Pan Nalin's come a long way, from his childhood in a village in Saurashtra to living in Paris with his French wife and making internationally acclaimed films.
He watched his first film at the age of eight and there was no looking back. What his parents could not afford to help him with, a supportive art teacher did.
On condition that he learn English, he joined NID where he got hold of a camera and discovered cinema.
His first feature film, Samsara, which has already released in about 50 countries and won several awards, opens in India this week. An interview with Nalin:
What is Samsara about?
Central characters Pema and Tashi in a scene from Samsara
It is love story with a spiritual background. It is about choices that we have to make at every step of our lives and destiny and a study of which is stronger — choice or destiny. The central character of Samsara has renounced all and become a Buddhist monk. But he begins to question his choice — since he never owned or desired anything, what did he renounce? He also begins to fall in love with a farmer's daughter. Once he joins the real world he encounters samsaric problems, until desire and spirituality meet head on and he decides to renounce his wife and child. That's when there's a twist in the tale. The ending is left for each one of us to conclude, based on our perceptions of life.
What was the film's genesis?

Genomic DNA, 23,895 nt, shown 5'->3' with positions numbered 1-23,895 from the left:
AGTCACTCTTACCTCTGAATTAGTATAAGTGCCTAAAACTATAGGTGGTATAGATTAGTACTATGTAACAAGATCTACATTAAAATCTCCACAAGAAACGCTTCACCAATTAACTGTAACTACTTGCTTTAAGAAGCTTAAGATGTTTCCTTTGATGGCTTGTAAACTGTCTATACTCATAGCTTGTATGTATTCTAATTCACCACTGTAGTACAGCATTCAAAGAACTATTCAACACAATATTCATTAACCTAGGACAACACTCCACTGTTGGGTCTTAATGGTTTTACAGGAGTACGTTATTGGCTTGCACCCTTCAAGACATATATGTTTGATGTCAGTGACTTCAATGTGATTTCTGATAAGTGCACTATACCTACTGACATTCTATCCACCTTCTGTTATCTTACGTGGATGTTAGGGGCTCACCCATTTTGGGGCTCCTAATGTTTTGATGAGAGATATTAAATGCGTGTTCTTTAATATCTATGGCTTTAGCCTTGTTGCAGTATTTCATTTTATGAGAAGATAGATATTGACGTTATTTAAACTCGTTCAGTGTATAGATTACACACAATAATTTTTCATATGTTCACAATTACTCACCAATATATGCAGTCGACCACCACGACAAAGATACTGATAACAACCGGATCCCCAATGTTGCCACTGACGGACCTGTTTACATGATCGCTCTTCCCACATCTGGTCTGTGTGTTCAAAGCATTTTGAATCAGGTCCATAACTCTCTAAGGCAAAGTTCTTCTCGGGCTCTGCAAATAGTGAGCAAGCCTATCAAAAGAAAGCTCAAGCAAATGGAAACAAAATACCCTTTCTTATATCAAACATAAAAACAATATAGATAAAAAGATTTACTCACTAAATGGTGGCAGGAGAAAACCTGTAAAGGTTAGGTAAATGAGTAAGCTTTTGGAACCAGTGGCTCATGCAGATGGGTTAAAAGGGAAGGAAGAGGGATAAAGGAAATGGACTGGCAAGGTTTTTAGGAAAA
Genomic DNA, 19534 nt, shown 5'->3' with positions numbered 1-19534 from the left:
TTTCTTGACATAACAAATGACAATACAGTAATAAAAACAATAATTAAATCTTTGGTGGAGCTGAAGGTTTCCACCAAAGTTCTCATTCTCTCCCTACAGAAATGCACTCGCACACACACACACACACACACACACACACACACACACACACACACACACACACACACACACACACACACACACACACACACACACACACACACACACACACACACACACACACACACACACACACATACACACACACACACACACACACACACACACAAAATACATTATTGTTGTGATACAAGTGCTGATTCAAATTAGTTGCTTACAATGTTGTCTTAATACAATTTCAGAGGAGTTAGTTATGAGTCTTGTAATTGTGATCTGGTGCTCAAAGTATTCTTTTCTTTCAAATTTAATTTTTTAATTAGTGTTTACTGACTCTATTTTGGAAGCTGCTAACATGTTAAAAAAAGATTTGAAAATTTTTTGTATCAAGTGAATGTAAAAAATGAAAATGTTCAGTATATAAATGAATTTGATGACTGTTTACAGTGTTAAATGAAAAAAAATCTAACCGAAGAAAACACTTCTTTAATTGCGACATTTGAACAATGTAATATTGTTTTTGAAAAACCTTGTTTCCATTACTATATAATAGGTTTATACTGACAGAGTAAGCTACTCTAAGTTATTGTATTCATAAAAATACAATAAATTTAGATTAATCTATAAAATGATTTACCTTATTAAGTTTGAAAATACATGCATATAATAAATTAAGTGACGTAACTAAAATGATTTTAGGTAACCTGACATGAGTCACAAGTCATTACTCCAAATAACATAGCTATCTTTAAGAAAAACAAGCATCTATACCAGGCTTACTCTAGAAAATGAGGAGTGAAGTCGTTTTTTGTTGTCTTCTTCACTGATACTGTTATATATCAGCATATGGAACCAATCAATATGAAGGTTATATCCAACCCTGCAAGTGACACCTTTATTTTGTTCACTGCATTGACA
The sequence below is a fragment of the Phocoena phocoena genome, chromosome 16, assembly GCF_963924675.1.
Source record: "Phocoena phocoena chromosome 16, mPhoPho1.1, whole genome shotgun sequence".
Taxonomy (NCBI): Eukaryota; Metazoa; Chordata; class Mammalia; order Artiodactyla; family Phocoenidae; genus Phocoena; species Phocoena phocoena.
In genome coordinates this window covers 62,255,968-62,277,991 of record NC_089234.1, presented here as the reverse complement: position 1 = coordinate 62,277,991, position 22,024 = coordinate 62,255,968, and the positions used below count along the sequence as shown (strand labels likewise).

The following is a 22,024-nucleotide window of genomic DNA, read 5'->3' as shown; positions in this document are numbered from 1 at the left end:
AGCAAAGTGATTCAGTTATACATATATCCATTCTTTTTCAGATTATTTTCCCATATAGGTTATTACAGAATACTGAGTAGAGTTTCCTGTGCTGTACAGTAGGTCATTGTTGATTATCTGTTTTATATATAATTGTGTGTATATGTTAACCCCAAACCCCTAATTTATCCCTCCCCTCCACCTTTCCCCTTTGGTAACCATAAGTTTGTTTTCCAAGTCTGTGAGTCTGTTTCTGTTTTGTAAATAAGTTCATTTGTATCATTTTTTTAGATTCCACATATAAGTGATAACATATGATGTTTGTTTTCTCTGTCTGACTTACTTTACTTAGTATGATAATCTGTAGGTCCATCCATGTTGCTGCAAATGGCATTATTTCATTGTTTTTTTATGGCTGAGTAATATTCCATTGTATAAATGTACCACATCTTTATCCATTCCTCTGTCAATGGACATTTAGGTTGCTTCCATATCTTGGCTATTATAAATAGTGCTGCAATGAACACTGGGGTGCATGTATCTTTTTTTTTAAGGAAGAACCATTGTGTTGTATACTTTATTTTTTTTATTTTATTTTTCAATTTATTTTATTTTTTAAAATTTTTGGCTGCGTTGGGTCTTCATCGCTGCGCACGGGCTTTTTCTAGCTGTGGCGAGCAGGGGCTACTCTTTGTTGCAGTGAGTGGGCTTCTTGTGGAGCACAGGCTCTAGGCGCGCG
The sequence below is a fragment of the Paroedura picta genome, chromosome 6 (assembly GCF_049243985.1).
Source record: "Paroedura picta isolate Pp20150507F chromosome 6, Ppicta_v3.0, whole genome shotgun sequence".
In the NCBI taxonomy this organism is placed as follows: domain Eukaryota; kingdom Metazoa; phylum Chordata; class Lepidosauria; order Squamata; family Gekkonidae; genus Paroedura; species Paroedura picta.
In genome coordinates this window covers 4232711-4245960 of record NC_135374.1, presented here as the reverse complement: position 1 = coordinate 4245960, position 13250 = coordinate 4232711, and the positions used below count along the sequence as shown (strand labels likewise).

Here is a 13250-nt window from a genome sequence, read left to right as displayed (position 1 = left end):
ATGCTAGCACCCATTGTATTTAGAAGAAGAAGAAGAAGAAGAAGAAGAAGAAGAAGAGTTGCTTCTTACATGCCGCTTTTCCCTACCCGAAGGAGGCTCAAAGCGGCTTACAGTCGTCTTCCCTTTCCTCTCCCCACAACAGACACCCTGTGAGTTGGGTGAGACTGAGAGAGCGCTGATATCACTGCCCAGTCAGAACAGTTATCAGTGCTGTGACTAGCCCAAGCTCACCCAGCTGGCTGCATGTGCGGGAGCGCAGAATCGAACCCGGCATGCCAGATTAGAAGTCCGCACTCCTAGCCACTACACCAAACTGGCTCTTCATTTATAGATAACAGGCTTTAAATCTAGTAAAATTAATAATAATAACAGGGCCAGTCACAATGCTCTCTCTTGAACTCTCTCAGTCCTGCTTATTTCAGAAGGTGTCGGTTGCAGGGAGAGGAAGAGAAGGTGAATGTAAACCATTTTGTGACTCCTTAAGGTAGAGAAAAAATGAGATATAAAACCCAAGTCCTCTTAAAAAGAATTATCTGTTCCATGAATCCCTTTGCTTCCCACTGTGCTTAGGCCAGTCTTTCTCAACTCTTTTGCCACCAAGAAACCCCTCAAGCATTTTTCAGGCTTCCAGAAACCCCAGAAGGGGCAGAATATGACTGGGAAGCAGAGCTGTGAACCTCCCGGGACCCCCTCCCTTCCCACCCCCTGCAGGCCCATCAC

I had worked on short fiction and documentaries before. Once I had a great story in mind I wanted to understand what the man and the woman would feel. I researched their desires and came up with the question: what is more important — to satisfy 1,000 desires or conquer just one? I spent time with monks, some of who were very conflicted. They lived in monasteries but had posters of Sharon Stone on their walls. I also came across certain sects that are liber alising. We shot the film around Ladakh and cast Shaun Ku, a Korean-American actor as Tashi and Hong Kong-Chinese actress Christy Chung as Pema.
Your next film, Valley of Flowers, with Naseeruddin Shah and Milind Soman, sounds more commercial.
Yes. It explores the idea that if Romeo and Juliet resided in Asia, would their story be a tragedy or would they meet in the next life? In Valley of Flowers, two lovers stand across two centuries, beginning in the early 19th century along the Silk Route. Seventy per cent of the film is in Hindi and the rest is in Japanese.
Will it be easier to get Valley of Flowers released in India than Samsara?
Naseer and Milind make it more saleable in India, yes. It was a big struggle to get Samsara released here. Firstly it's all about marketing and getting audiences into cinemas. You just need to get people in and once they are in, it doesn't matter if they liked the film or not because the business is done. I am no good at marketing. I know how to make films. Secondly we had to deal with censorship since we had a lot of nudity and desire depicted in the film. But we got two minor cuts of frontal nudity and got an 'A' certificate. Once people see Samsara, I'm sure they will like it.